The reality check: Things have gotten more sophisticated in the past five to 10 years, especially in China. And while there's a new breed of offshore manufacturers who either have domestic offices or sophisticated offshore offices and are good at working through design and development issues, it still takes plenty of work, time and hovering on your part to receive delivery of high-quality products. (If you need more information, here is a great article on how to make offshore manufacturing work.)

Get around the block: Provide what you think are too many samples, prototypes, drawings and documentation of critical tolerances and required quality. This last element is key. Ultimately manufacturers do not spend a lot of time understanding how products are used. It's not enough to know something has hinges and snaps. They need to know how to achieve the right tolerances so the hinges and snaps feel the same way every time the user opens and closes them.

Provide the manufacturer with a functional test to make sure it is working correctly every time.

Bottom line: Design it and spec it, so it always works. Also provide metrics for making sure everyone has a common language for understanding how it's supposed to feel and function. You'll up your chances of success by developing these functional tests for the manufacturer to perform and by providing clearly stated, well-defined acceptance criteria.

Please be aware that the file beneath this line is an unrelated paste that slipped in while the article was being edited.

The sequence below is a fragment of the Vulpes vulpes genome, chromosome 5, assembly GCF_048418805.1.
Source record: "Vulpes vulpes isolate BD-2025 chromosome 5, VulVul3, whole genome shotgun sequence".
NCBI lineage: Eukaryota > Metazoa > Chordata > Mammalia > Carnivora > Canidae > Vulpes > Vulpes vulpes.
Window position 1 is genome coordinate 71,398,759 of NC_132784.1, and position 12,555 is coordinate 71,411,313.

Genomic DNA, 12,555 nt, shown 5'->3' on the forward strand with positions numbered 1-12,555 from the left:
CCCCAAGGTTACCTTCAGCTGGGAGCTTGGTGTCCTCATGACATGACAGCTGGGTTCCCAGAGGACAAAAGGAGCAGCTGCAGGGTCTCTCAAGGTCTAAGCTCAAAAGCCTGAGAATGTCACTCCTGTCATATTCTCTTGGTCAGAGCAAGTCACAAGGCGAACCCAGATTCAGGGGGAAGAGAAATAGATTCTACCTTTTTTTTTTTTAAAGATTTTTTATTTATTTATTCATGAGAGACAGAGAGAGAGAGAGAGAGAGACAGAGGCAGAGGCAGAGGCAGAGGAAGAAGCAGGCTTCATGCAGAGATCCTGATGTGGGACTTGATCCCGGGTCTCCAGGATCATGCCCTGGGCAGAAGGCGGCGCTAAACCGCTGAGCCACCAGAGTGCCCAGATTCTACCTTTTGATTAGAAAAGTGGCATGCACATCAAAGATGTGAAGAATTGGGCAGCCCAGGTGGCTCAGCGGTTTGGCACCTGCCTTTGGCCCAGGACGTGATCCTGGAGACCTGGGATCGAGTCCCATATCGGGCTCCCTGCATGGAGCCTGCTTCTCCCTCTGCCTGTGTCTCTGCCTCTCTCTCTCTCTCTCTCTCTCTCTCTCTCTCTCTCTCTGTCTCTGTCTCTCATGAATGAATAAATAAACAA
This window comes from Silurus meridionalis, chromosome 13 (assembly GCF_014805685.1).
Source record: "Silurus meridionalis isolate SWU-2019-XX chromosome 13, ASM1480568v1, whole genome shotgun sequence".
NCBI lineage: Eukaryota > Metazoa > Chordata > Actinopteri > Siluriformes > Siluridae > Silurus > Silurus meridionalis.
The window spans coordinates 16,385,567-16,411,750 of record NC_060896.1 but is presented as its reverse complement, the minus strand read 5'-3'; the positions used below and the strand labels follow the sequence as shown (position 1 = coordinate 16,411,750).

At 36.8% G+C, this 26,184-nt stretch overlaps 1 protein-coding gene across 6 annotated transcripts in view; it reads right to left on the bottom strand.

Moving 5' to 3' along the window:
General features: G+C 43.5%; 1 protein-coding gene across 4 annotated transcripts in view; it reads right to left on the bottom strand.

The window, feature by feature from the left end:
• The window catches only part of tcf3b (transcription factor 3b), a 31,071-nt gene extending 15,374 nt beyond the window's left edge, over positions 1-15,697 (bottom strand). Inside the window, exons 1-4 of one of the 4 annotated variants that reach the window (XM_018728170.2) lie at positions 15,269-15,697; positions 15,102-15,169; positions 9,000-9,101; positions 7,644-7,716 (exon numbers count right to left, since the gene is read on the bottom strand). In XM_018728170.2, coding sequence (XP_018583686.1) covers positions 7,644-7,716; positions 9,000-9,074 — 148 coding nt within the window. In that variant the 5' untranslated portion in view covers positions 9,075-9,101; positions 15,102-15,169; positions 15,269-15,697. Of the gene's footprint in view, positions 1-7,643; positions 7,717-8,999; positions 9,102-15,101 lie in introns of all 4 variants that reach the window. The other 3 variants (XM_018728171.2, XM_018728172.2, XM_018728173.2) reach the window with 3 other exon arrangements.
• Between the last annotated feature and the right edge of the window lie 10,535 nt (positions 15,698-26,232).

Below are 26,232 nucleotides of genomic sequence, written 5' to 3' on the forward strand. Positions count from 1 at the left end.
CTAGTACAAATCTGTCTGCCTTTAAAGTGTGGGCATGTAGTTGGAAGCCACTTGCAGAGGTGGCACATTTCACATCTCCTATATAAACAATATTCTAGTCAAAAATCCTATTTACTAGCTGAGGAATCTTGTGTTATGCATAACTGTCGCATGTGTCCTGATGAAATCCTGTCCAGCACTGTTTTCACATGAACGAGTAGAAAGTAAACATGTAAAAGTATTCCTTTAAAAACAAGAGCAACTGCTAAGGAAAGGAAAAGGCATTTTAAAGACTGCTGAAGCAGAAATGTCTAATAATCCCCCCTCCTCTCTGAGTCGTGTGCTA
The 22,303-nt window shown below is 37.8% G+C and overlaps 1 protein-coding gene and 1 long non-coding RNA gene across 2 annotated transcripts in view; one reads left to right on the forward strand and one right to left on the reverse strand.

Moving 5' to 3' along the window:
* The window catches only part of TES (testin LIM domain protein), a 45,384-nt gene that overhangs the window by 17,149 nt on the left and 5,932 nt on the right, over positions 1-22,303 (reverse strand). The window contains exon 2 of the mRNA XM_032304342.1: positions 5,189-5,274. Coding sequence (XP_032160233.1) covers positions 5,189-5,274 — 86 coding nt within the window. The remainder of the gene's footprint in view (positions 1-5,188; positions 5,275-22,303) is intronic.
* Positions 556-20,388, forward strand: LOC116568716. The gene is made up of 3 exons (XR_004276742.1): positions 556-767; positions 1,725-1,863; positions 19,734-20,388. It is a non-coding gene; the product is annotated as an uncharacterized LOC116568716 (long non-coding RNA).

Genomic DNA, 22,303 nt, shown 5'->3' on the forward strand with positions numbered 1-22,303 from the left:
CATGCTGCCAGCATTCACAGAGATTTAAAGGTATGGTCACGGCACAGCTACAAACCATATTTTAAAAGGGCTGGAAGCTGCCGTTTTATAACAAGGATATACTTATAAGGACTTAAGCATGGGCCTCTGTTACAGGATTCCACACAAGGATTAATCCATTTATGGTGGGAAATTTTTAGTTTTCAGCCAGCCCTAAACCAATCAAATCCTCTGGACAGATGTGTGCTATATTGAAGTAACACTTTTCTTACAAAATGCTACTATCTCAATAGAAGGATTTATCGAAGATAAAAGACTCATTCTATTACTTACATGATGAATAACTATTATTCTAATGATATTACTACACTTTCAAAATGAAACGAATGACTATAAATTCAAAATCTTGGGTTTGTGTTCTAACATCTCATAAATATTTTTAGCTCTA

Related: Embrace the Soft Launch

JD Albert

Director of Engineering, Bresslergroup

JD Albert is director of engineering at Bresslergroup, a product development consultancy in Philadelphia. After receiving his Bachelor of Science in Mechanical Engineering from MIT, he co-founded E Ink, whose technology is used in e-reader devices including the Kindle and Nook. He was named a 2016 inductee of the National Inventors Hall of Fame for his contribution to that invention. Albert has been granted over 60 patents and is frequently called on to speak and write about product development in entrepreneurial settings, including at SEGD, Intersolar, Wharton, and Harvard Business School. He recently contributed a chapter on design thinking for early-stage startups to the book, Design Thinking: New Product Development Essentials (Wiley, 2016).